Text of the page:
Transitional Forms

 

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Examples of Transitional Forms.

This is the beginning of discussion with the Discovery Institute (DI), located in Seattle, WA. I was referred to the DI by Bryan Hunt. My initial communication was forwarded to Casey Luskin’s email from the web site discovery.org. Apparently, he did not know this came from the Discovery Institute web site.

From: Casey Luskin
Sent: Wednesday, October 9, 2013 3:10 PM
To:
Scott Vigil

Subject: RE: Homo Habilis

Dear Scott,

Greetings and thanks for your e-mail. Where does ID claim “no transitional forms have been found”?  I’m not aware of anyone who has ever claimed that. That sounds like a typical straw man characterization of ID.

Scott 3/24/14: As of this writing, the above statement seems duplicitous, Casey. Nowhere do you concede a single transitional species that demonstrates true transition from one species to another. See Quest For the Unbroken Chain.

Discussion on Homo Habilis moved to Pin! (It’s good  :^)

From: Scott Vigil
Sent: Wednesday, October 9, 2013 4:34 PM
To: Casey Luskin
Subject: RE: Homo Habilis

Hello Casey,

Thank-you for your prompt reply. It was the public speaker, Bryan Hunt, who said no transitional forms had been found. I’m sure I could find it in email form. But, it’s not essential.

Does the ID community see any of the examples in section 2 of this references as transitional? If not, could you please specify a few examples it does concede transitional?

http://en.wikipedia.org/wiki/Transitional_fossil

Scott

From: Casey Luskin
Sent: Wednesday, October 9, 2013 4:37 PM
To: Scott Vigil
Subject: RE: Homo Habilis

Hi Scott,

I’ve never heard of Bryan Hunt. Whoever he is, he doesn’t speak for standard ID.

Regarding the Wikipedia page you listed, most of the examples given there are pretty weak ones. Even evolutionary biologists wouldn’t call Archaeopteryx as relevant to a “transition” (see: http://www.evolutionnews.org/2009/10/the_demise_of_another_evolutio027271.html).

The australopithecines make for a poor transitional form. (See my attached article.)

Whales also appear too quickly in the fossil for neo-Darwinian evolution to be responsible. See:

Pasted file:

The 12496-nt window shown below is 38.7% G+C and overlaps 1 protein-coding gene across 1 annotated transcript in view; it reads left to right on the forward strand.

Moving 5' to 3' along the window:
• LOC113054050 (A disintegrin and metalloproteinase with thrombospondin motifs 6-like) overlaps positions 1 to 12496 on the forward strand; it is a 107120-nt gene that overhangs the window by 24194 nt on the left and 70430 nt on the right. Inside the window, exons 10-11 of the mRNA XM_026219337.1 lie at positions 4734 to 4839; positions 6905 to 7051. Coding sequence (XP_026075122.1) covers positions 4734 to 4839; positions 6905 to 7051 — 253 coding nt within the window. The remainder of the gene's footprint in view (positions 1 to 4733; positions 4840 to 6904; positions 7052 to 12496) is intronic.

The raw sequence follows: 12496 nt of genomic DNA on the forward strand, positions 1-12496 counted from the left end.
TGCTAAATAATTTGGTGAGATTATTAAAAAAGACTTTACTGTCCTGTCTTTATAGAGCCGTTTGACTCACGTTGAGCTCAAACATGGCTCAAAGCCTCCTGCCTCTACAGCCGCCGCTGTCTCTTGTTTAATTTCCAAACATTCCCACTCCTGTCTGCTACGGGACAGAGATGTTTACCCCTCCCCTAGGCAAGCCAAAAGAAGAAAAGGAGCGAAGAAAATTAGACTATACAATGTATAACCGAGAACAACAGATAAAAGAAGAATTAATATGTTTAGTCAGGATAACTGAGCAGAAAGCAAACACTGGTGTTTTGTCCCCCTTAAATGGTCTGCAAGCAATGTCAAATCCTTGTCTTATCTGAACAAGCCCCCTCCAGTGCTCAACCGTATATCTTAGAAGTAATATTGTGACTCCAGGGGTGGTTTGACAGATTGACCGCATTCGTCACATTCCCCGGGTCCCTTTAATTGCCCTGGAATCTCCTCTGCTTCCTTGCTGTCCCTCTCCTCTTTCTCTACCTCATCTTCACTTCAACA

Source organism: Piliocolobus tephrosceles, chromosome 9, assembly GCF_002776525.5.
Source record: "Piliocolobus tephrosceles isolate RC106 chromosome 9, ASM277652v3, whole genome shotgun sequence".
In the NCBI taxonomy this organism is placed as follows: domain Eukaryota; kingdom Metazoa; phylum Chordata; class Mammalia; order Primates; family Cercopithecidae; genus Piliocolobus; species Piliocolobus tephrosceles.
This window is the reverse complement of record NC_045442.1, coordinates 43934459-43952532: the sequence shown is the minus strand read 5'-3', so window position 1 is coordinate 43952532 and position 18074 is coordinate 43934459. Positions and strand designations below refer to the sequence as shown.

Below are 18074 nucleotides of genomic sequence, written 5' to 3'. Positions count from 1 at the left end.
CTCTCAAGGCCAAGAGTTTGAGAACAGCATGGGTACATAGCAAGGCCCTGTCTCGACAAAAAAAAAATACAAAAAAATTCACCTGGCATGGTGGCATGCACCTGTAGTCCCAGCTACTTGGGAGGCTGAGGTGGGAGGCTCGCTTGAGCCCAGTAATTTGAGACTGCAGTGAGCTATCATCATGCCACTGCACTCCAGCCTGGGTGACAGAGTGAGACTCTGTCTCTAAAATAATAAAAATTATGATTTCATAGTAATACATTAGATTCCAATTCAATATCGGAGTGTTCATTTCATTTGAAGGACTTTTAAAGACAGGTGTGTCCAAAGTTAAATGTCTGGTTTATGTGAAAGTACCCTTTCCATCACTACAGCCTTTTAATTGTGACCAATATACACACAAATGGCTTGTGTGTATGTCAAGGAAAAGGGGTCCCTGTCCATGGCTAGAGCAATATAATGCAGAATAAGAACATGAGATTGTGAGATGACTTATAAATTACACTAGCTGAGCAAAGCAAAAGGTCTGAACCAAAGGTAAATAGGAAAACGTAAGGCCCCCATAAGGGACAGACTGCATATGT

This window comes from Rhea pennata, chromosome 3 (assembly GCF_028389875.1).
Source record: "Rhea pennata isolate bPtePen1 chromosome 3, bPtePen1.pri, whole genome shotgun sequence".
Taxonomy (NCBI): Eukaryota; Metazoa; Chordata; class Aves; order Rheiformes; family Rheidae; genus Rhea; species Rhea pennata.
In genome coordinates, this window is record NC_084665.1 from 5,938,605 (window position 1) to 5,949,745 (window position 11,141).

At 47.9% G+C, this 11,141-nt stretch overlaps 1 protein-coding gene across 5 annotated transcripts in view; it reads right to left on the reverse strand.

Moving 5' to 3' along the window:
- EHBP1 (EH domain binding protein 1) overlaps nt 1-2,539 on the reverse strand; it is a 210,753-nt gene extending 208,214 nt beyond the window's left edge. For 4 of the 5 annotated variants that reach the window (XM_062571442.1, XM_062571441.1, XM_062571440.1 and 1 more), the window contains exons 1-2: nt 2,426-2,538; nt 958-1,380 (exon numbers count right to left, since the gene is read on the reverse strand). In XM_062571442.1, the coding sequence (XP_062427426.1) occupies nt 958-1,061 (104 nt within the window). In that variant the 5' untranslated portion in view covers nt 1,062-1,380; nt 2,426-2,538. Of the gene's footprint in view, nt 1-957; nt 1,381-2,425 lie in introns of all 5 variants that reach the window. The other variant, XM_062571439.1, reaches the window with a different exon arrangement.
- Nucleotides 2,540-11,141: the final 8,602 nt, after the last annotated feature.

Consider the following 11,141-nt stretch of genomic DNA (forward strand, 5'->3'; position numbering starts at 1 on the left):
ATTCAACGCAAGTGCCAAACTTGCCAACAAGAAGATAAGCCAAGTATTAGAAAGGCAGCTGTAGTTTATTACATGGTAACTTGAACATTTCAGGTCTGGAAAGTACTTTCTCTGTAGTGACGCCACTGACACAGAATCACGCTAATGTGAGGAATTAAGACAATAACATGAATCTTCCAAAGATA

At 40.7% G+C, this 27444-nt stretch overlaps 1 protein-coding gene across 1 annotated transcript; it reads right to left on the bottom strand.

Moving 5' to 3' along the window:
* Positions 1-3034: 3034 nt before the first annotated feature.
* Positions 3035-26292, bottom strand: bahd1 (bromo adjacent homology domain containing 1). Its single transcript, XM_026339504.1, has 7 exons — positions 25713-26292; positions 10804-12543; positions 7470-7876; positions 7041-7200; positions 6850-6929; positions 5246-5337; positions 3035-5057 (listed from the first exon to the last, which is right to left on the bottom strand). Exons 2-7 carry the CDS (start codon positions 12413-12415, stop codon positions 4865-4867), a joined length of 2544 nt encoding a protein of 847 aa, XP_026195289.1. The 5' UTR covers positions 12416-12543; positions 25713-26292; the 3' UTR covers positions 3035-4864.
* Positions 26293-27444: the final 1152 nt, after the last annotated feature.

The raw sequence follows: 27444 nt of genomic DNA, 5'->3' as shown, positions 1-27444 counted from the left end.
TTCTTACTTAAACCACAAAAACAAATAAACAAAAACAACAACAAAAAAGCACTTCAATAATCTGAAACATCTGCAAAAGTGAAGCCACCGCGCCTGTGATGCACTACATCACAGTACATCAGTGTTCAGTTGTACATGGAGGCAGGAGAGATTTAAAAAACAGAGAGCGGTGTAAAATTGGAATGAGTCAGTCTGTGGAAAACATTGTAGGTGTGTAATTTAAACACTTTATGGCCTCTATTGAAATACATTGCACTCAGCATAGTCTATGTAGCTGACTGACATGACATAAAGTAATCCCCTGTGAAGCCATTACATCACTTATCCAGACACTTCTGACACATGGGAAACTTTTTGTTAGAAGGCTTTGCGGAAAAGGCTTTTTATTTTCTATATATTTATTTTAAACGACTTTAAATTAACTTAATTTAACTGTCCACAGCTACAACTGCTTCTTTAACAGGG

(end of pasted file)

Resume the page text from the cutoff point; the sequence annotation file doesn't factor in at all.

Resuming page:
http://www.evolutionnews.org/2011/10/fact-checking_wikipedia_on_com_1051951.html

In any case, to answer your question in another way, I think many of the examples of the “transitional” fossils within horses could be arguably called “transitional.” But given that the starting point and the endpoint of that transition represent highly similar animals, we’re not talking about significant morphological change. Thanks.

Casey

From: Scott Vigil
Sent: Wednesday, October 9, 2013 5:25 PM
To: Casey Luskin
Subject: RE: Homo Habilis

Thank-you Casey,

Bryan did the best he could.

Where does ID claim “no transitional forms have been found”? 

I’m sorry, the above statement seemed to imply that the ID community does concede that transitional forms have been found. So I go back to my secondary response, “could you please specify a few examples it does concede transitional?”

Perhaps I could further specify, fully transitional…

Scott

From: Casey Luskin
Sent: Wednesday, October 9, 2013 5:26 PM
To: Scott Vigil
Subject: RE: Homo Habilis

Hi Scott,

I thought I mentioned intermediates in the famous horse sequence.  Thanks.

Casey

From: Scott Vigil
Sent: Thursday, October 10, 2013 9:44 AM
To: Casey Luskin
Subject: RE: Homo Habilis

Thank-you,

What is your definition of a transitional form?

Scott

From: Casey Luskin
Sent: Thursday, October 10, 2013 2:17 PM
To: Scott Vigil
Subject: RE: Homo Habilis

Hi Scott,

Wikipedia’s pages on ID and evolution are written by Darwin activists and are heavily biased/inaccurate. In that regard, don’t trust their contrived and false discussions of the topic. They’re not objective and attempt to rewrite history about what “transitional forms” mean. My definition of a transitional form is a form that is transitional.  And by transitional, I mean it was part of an evolutionary transition. No word games here. Just fair definitions based upon what words actually mean. To better understand this, you should read my discussion at:

http://www.evolutionnews.org/2012/09/how_do_theistic_1064301.html

Thanks.

Casey

Scott 1/30/14: Philosopher John Searle of UC Berkeley describes how the Wikipedia descriptions of his views are full of errors. The guy’s a hoot. You can hear him complaining about trying to correct errors on his own views on Searle 16, at the 49:15 marker. So, I will cede this point on accuracy to you. However, Searle continues that he will use Wikipedia to find out what ions are. And he refers to it all the time. So, it’s still a great work-horse for learning information. But any crucial fact has to be double checked. Personally, I have used it to research FAA and FDA development standards. In the end, I had to go to actual FAA and FDA working group web sites that were very obscure to get the precise information I wanted. So, it cannot take precedence over authoritative sites.

Yet, Wikipedia was my starting point. And, based on my best information, I see it as a large positive that Wikipedia does not allow ID theorists to run its web pages.

Nevertheless, here’s a portion of the TOC on the Transitional Forms page on Wikipedia. Elsewhere I complain that you attacked Wikipedia rather than the specific transitional forms it describes. I won’t repeat that criticism here.

I asked you—Casey—for information on transitional forms. You did not address one of these forms until pressed. Elsewhere, I produce your attempt to refute Archaeopteryx and Australopithecus afarensis. And I was open to what you had to say. But my final analysis is that you could only shoot blanks.

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